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Estonian pride gushes in vibrant capital Tallinn

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Photographs by Rick Steves’ Europe/RICK STEVES

Estonians enjoy a collective culture — and that includes sharing food and drink.

On my last visit to Tallinn, while I was admiring the view from the terrace atop the city walls, a kindly middle-aged man approached. From a satchel on his shoulder, he pulled out a stack of music CDs, all recordings of Tallinn's famous Song Festivals. While he was eager to make a sale, my friend was even more intent that I learn the story of how singing helped lead his country to independence.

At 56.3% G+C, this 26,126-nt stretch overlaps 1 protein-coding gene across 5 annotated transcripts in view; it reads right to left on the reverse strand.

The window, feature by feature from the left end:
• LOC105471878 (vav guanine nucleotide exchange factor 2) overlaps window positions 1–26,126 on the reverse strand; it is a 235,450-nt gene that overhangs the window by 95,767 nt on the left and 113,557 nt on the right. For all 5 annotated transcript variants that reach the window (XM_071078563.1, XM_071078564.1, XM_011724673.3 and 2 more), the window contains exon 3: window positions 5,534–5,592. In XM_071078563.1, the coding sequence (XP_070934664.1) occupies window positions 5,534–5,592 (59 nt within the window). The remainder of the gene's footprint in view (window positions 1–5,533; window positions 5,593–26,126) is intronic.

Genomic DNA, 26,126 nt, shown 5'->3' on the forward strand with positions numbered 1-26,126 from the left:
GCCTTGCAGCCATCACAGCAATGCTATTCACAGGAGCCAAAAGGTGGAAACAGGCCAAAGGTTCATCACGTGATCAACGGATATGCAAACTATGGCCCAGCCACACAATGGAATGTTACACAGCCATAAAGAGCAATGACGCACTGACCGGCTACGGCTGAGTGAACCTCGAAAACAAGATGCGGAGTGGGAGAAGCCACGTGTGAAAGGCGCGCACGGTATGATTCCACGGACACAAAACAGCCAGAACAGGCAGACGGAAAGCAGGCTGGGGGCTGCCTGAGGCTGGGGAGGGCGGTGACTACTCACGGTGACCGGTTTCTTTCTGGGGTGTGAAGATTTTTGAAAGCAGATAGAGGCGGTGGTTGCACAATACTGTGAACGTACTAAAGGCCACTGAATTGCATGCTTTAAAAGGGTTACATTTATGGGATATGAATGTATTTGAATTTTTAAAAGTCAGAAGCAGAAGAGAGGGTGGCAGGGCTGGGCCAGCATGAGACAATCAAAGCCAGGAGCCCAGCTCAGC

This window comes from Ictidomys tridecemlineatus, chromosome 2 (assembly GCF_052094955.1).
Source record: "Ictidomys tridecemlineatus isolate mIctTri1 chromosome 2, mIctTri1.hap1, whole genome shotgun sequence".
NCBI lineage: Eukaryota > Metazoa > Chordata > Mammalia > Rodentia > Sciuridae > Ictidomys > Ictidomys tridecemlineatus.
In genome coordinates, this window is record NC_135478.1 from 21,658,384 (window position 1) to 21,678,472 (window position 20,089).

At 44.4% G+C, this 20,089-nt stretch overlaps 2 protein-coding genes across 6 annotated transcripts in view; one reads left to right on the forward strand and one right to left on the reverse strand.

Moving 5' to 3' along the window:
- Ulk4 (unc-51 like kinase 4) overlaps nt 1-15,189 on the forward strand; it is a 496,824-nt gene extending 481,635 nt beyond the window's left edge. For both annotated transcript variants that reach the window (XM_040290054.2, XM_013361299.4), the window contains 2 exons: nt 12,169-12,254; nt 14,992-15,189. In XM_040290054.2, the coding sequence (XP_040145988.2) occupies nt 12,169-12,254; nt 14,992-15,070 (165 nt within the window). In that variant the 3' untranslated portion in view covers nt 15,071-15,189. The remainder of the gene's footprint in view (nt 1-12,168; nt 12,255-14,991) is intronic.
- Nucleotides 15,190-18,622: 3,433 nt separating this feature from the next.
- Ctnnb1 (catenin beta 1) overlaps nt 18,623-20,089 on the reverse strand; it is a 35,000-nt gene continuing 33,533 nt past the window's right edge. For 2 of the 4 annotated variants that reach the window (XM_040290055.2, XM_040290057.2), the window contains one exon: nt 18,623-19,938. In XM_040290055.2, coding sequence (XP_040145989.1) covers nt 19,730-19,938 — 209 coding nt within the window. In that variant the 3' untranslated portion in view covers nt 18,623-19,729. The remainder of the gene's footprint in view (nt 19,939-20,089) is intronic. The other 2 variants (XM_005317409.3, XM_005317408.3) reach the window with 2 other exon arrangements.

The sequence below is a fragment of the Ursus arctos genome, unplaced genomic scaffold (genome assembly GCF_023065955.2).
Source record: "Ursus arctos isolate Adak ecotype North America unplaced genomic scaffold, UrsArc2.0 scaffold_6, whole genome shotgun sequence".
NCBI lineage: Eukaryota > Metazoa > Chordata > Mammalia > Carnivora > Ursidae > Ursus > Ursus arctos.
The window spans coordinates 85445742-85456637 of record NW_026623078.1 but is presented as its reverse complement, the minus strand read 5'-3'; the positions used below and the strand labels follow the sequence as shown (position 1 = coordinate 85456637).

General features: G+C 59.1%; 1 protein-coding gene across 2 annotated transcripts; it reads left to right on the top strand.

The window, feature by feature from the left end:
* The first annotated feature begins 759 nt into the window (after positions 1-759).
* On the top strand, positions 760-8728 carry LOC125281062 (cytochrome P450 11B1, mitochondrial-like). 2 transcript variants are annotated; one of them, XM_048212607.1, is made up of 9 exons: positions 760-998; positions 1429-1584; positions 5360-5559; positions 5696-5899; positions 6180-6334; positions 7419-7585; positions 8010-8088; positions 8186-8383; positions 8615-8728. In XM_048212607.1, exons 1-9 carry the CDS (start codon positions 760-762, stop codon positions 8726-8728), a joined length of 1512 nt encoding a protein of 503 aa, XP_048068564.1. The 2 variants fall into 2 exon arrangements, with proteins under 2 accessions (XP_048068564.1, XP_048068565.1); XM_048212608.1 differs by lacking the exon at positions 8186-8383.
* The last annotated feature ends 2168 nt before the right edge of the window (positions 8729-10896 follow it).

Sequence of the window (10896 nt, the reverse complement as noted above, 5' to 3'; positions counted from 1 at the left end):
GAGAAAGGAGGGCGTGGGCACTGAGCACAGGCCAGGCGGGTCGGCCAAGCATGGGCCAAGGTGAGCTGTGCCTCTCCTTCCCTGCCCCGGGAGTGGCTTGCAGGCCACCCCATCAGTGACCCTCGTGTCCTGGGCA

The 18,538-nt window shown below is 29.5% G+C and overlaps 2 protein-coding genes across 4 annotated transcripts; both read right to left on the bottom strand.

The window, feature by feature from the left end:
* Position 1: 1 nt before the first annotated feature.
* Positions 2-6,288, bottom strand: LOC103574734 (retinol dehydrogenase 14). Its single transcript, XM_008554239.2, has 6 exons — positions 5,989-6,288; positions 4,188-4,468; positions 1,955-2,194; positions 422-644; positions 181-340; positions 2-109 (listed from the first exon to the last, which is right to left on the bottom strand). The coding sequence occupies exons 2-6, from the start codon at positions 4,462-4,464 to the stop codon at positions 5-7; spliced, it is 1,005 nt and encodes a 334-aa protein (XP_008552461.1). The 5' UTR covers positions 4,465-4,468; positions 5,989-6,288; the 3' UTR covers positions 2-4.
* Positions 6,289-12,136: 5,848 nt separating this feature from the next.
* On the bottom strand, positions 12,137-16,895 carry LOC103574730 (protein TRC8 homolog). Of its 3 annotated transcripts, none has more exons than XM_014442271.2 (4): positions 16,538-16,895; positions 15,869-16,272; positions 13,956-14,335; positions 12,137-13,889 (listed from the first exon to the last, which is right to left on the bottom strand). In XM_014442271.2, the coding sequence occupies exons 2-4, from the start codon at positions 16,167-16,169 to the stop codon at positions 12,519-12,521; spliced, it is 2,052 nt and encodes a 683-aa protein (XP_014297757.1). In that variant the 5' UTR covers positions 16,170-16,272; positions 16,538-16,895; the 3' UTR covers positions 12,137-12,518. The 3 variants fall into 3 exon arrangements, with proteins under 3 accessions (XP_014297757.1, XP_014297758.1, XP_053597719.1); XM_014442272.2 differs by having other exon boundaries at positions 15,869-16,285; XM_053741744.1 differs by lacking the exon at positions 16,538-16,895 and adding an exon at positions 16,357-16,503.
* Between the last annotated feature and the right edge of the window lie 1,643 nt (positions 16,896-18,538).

SLEEPING: My City Hotel fills a handsome 1950s building on the south edge of the Old Town with 68 nicely appointed rooms and a classy lobby lounge (splurge, mycityhotel.ee). Hotel Bern, just outside the Old Town, is a friendly place with 50 basic rooms in a new brick building (moderate, tallinnhotels.ee).

EATING: Mekk, meaning “modern Estonian cuisine,” is small, fresh and upscale (Suur-Karja 17). Vanaema Juures (“Grandma’s Place”), an eight-table cellar restaurant, serves homey, traditional Estonian meals (Rataskaevu 10).

GETTING AROUND: Explore the Old Town on foot, but use public transit to reach outlying sights. Note that Tallinn’s buses, trams and trolley buses reuse the same numbers for completely different lines.

TOURIST INFORMATION: visittallinn.ee.

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